Trinity Sunday June 10, 2001
3, 248, 246, 244
Hymns from The Lutheran Hymnal (1941) unless otherwise noted
Jesus said, “No one can serve two masters; for either he will hate the one and love the other, or else he will be loyal to the one and despise the other. You cannot serve God and mammon.” So far the Holy Word.
In the Name of Jesus Christ, whose presence sanctifies every special occasion in our lives, Dear Fellow Redeemed,
Across much of our country, this time of year is a very special time—graduation time. For high school and college graduates, it’s a time to look back—and to look ahead. On the threshold of graduation, they can look back on the years they’ve spent at school, the friends they’ve made, and the wisdom they’ve gained. They can look ahead—probably with relief!—to the summer months before them. Beyond that, though, there is an even broader picture for them to consider. High school grads have to decide whether they’ll go on to college; and if so, which one. College grads have to decide how they’ll use their advanced training; where they’ll work, and for whom. It’s a tough time for a lot of young people. Up till now most of their decisions have been made for them. Now they have to start making important decisions on their own.
Who are you going to work for? What are you going to be? What career will you choose? These days, young people are already thinking about these questions as early as their junior year in high school. As you look ahead, however, there is an even more important “career choice” facing you. It’s a spiritual choice that every Christian—including all of us here today—has to face up to. “Who will be my master: The Triune God or mammon?” Our text for today tells us that it must be one or the other. This morning’s theme asks you a very personal question:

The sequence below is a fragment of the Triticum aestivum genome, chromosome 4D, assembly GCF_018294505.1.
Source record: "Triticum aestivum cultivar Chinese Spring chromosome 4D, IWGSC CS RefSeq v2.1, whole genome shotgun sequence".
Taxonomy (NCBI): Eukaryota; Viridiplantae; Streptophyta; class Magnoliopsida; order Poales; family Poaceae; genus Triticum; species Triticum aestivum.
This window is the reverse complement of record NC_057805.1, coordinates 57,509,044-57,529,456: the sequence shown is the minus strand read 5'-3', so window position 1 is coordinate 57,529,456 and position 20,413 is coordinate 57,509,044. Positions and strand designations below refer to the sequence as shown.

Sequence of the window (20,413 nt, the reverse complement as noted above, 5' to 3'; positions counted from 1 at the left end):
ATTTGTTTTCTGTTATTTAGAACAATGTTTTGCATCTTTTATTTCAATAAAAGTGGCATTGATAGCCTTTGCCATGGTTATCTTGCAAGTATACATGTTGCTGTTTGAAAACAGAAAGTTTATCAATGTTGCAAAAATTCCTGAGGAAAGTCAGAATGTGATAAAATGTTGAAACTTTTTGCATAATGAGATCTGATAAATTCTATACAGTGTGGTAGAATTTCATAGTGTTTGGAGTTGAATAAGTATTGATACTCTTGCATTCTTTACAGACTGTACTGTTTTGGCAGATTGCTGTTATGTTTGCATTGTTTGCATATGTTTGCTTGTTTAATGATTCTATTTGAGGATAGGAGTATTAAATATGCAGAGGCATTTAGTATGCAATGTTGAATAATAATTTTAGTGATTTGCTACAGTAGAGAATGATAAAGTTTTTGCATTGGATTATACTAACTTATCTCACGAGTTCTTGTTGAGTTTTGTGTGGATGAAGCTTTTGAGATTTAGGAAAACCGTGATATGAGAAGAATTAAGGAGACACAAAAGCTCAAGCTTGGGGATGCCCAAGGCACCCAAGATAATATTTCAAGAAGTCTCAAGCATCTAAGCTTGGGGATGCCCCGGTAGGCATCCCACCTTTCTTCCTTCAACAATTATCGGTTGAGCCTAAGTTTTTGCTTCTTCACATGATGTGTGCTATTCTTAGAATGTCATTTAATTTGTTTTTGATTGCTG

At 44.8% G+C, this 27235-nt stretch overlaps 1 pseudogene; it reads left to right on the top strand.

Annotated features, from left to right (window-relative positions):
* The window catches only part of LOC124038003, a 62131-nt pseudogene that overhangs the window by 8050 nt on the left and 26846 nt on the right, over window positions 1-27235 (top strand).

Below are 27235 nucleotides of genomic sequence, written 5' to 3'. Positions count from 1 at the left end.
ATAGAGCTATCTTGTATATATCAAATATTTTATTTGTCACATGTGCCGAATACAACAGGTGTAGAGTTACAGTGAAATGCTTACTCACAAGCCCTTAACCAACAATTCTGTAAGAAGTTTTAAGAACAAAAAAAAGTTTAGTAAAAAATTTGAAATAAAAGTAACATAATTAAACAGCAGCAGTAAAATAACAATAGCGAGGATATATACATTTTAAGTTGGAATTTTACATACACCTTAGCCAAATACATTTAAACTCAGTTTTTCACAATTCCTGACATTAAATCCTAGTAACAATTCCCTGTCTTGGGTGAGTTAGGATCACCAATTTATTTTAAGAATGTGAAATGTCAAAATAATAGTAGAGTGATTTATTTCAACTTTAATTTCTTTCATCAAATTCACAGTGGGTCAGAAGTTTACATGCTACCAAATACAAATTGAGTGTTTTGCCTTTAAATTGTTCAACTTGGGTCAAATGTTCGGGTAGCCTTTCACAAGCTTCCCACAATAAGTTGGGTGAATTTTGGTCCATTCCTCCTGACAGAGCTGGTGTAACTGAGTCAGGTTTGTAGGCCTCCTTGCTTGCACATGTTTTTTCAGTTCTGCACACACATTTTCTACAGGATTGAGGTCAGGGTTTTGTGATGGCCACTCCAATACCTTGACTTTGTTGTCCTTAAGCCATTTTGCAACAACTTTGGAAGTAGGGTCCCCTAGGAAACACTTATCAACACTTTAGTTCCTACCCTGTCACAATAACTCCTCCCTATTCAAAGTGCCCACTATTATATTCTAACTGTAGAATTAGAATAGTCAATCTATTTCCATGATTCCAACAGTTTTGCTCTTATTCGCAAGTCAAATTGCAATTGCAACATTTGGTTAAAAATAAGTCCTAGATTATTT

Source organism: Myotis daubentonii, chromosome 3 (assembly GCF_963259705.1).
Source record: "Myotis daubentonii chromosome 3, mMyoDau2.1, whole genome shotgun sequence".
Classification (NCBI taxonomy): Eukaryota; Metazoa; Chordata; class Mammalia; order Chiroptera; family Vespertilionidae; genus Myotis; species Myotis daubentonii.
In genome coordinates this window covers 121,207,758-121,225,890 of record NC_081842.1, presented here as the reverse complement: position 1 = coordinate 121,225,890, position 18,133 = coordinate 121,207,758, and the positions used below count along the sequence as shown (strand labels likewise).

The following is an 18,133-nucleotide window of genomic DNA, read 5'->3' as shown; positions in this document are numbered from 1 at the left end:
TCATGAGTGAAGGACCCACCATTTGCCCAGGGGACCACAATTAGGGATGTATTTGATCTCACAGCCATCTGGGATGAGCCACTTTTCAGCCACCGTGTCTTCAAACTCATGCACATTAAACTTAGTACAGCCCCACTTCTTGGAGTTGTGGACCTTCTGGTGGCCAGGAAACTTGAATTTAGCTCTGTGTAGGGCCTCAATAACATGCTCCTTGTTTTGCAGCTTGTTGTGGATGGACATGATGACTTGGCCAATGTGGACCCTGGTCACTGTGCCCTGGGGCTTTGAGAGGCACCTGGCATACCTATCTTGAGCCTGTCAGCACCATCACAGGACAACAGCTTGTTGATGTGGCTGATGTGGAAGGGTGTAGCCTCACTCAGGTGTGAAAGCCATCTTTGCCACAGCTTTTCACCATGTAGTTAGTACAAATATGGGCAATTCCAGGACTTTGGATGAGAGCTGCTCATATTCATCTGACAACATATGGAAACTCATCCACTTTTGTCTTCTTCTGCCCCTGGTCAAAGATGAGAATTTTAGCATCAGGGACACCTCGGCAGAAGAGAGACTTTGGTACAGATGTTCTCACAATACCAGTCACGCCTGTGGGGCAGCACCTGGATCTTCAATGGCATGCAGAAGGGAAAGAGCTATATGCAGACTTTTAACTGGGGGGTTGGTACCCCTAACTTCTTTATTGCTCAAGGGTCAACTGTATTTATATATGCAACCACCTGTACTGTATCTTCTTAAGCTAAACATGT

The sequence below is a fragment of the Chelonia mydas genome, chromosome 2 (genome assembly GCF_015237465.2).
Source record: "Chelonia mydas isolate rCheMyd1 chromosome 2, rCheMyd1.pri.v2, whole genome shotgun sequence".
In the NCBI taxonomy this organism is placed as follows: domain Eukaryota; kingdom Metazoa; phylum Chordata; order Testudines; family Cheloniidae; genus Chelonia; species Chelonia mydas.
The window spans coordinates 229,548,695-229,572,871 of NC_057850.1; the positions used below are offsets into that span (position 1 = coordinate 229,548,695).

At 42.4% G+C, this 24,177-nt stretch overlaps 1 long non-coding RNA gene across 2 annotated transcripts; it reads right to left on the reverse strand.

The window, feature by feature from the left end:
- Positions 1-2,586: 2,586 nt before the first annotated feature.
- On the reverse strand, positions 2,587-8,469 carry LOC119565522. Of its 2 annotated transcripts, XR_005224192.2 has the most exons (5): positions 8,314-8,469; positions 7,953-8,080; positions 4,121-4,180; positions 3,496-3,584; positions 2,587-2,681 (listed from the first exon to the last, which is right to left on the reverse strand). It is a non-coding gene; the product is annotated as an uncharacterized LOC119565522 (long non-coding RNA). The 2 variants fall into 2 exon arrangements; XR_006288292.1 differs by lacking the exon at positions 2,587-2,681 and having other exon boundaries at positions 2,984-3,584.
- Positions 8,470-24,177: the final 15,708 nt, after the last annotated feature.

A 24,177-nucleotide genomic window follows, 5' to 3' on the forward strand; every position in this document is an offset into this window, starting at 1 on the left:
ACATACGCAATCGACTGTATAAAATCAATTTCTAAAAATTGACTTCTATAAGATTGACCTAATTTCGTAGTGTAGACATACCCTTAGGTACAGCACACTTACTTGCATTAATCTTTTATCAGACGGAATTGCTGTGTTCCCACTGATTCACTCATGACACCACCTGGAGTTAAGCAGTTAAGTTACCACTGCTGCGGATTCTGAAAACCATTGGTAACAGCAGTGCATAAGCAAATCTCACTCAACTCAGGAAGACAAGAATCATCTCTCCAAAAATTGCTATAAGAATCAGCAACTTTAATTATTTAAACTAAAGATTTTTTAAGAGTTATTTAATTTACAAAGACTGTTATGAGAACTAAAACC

Forty years ago, in the early 60’s, a survey was taken among a large number of university students. They were asked the question, “Why do you hope to gain from your college education?” Back then, there were a lot of different answers. Some said they wanted “a broader view of life,” or, “the ability to live up to their personal potential.” Most said they just wanted to help people. Recently they asked that question again, and the answer they got was pretty frightening. The vast majority of today’s students said they were in college for just one reason: MONEY. They expected their education to provide them with a high salary once they graduated.